The Natural Resources Programme comprises three major focus areas: land, biodiversity and water related issues. ROWA is actively involved in addressing the environmental priorities in these areas at both national and regional levels. UNEP interventions in these areas aim at providing policy and technical advice as well as capacity building and technology know how on the environmental dimensions in the context of sustainable management of natural resources. By virtue of UNEP/ROWA’s strategic partnership with CAMRE/LAS and its technical teams, support has been provided to CAMRE’s Technical Team on Biodiversity and Desertification in the preparation of the Team’s Programme of Work. Under this cooperation forum, UNEP/ROWA is also co-coordinating the preparation of Abu Dhabi Initiative project proposals on land degradation, biodiversity and water related issues.
At the “Big Win for Dinaric Arc high-level event”, held during the 9th Conference of the Parties( COP9) to the Convention on Biological Diversity (CBD) in May 2008 in Bonn, Germany and co-organized by UNEP, representatives of the Governments of Albania, Bosnia and Herzegovina, Croatia, Montenegro, Serbia, and Slovenia as Parties to the CBD signed a joint statement recognizing that “a joint and coordinated effort is needed in efficient delivery of the Programme of Work on Protected Areas obligations. Transboundary cooperation between the Dinaric Arc countries in the implementation of the Programme of Work on Protected Areas, with the aim to create well managed, and an ecologically representative protected area network, is the key to safeguarding the Dinaric Arc eco-region’s exceptional natural and cultural values.” and the “importance of regional cooperation to achieve transboundary sustainable management of the South-Eastern European region, including the Adriatic Sea, the Dinaric Alps and the Sava River Basin.”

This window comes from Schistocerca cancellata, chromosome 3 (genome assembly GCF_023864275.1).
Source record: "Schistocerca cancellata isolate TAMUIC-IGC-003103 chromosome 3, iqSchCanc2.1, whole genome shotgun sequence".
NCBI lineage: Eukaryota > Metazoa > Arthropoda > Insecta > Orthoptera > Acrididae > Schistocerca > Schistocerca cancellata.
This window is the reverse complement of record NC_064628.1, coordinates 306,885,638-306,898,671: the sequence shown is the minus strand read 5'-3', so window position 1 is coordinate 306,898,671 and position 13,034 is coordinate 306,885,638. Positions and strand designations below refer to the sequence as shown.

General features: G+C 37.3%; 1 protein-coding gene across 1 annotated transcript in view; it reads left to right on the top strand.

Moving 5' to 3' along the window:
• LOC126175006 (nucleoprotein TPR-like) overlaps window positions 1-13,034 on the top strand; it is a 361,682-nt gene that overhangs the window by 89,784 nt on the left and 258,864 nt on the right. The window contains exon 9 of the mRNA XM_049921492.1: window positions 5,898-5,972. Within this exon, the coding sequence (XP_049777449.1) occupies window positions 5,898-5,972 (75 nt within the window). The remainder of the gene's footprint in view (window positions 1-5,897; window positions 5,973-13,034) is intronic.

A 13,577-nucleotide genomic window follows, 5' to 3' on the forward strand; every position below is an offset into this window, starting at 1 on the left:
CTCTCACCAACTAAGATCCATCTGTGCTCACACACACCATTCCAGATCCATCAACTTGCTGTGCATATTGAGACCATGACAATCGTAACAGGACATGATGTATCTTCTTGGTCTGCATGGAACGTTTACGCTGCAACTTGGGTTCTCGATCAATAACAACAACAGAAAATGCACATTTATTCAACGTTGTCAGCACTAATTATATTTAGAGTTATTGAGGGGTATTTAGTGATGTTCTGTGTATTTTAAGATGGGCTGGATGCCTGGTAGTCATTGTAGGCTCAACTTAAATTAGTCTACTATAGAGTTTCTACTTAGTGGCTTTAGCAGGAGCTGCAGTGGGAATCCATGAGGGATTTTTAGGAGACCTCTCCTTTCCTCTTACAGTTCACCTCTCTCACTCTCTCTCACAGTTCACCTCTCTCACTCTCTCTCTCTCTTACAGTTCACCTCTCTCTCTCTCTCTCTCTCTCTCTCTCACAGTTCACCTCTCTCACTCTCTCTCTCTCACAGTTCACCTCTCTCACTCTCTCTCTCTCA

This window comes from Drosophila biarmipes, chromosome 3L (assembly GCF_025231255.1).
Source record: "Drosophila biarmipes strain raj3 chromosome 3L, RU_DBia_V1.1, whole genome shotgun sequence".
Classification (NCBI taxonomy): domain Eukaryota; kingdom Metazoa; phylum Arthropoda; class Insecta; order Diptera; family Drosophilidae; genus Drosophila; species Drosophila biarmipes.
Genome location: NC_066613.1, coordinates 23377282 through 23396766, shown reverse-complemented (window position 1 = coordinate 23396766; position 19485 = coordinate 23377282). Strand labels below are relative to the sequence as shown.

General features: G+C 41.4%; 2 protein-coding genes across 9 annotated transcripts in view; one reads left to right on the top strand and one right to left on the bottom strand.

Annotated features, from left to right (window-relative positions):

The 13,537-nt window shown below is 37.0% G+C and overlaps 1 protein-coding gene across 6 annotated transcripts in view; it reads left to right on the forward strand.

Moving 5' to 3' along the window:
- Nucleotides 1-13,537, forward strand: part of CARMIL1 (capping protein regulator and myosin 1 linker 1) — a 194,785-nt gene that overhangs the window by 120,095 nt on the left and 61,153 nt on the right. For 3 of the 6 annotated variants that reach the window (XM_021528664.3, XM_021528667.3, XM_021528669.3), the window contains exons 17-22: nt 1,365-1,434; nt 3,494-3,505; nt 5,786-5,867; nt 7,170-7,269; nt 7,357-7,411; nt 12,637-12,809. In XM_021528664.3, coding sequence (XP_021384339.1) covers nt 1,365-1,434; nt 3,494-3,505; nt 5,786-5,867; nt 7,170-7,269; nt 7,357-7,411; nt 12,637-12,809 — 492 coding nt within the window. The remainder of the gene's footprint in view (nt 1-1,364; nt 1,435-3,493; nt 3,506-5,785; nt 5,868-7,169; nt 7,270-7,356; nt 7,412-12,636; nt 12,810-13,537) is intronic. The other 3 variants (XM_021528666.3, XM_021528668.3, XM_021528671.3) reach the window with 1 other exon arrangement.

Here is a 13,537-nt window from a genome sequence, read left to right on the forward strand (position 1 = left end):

Joint project with the Inter-American Development Bank to develop a Caribbean Regional Fund for Wastewater Management (CReW), resulting in the elaboration of a US$ 20 million GEF project proposal, which has just been approved by the November GEF Council. The CReW will mobilize additional funding for wastewater treatment investments at an affordable cost of capital, by using GEF resources to leverage co-financing arrangements. The support provided through CReW will help the countries of the Wider Caribbean in meeting relevant obligations of the Cartagena Convention, and contribute to global efforts to reduce pollution of the coastal and marine environment from untreated discharges of domestic wastewater.
Asia and the Pacific
The East Asian Seas Action Plan
The “New Strategic Direction of COBSEA (2008-2012): A White Paper” was finalized at the Special Intergovernmental Session of COBSEA, 5-6 September 2007, Putrajaya, Malaysia. It was adopted by member countries of COBSEA at the 19th Meeting of COBSEA on 22-23 January 2008, in Siem Reap, Cambodia. Three thematic areas were identified as priority for COBSEA, namely marine and land-based pollution; coastal and marine habitat conservation; and management and response to coastal disasters. These areas will be addressed through four inter-linked strategies on information management, national capacity building, strategic and emerging issues and regional cooperation.
Green Fins Programme
The Green Fins Programme established a network of dive operators and divers that practice environmentally-friendly diving and snorkeling for the conservation of coral reefs. In 2007, this programme, which was initiated in the Phillipines and Thailand, was expanded to Indonesia and Malaysia. To ensure that the data collected by Green Fins members become useful information for synthesis, the establishment of a Green Fins Online Database was also initiated. This was further supported by the establishment of a Green Fins Web-page and Online Assessment System that will provide access to the network and provide online updating of information and also enable the dissemination of the results of the assessment through the website.
Enhancing ecosystems functioning for delivery of ecosystem services in the Philippines: Tigum Aganan catchment area
In the Philippines the biggest challenge caused by climate change is the increase in typhoons, floods, and drought which has increased in frequency and magnitude since the 1990s. This has enormous impacts on the country’s agriculture, food security worsened by the current global food crisis.